From a story in today’s New York Times:
When the letter arrived at Pakistan’s consulate in New York recently, it offered welcome help to officials worn outby desperate calls from Pakistanis in detention. It said it was "to offer our assistance" to people who have beenheld by the American government since Sept. 11.
"We are particularly interested," the letter continued, "in highlighting instances of abuse by our government and indeveloping systematic litigation to challenge its unconstitutional practices."
It was from the American Civil Liberties Union, a group so reviled and revered that even the mention of its namecould create a furor. . . .The letter was sent in December by the civil liberties union to the consulates of the 10 countries with the mostcitizens among those detained, including Jordan, Lebanon, Saudi Arabia, Morocco and Yemen.
The story of the letter shows the frustrations of civil liberties advocates in trying to challenge the government’sterrorism crackdown when even the names of many people in detention are still secret.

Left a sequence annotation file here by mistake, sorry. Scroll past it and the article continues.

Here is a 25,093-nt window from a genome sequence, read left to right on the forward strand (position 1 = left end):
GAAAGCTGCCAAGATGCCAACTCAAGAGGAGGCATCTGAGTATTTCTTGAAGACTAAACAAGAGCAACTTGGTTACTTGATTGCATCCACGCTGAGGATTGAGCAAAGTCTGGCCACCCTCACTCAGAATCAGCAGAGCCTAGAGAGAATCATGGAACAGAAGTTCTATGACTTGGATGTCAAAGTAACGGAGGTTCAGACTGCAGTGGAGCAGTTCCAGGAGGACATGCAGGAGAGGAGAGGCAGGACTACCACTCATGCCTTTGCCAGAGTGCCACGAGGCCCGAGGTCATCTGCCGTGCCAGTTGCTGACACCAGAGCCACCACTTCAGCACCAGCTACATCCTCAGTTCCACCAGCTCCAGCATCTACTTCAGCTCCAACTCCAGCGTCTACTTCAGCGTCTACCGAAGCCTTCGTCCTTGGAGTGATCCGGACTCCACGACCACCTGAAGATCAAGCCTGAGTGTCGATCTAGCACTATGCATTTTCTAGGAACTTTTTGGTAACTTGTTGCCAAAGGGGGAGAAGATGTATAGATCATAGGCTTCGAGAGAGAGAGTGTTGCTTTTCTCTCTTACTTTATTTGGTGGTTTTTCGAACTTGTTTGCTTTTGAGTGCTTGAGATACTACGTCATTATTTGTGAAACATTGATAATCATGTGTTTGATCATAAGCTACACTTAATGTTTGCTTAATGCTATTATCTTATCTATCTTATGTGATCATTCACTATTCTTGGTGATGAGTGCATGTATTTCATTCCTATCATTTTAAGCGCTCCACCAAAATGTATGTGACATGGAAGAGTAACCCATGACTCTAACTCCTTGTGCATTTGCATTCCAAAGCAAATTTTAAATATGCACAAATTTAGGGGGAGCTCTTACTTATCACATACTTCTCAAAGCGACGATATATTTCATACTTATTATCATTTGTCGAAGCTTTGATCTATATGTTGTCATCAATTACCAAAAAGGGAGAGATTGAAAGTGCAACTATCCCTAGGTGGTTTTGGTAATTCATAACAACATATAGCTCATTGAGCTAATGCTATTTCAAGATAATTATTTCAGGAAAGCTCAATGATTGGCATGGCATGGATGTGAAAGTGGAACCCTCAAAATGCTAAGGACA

The A.C.L.U. has championed the causes of immigrants since its founding 81 years ago during the Palmer Raids. TheRaids targeted immigrants who were accused of terrorism by the government.
We will go now to a speech delivered recently by Nancy Murray, the Director of the ACLU’s Bill of Rights EducationProject in Massachusetts. The subject of the speech is "hyper-nationalism and our civil liberties." It was deliveredat a conference sponsored by the American Friends Service Committee called, "AFTER SEPTEMBER 11TH: paths to PEACE,JUSTICE, and SECURITY"
- Nancy Murray, Director Bill of Rights Education Project in Massachusetts, American Civil Liberties Union(ACLU).
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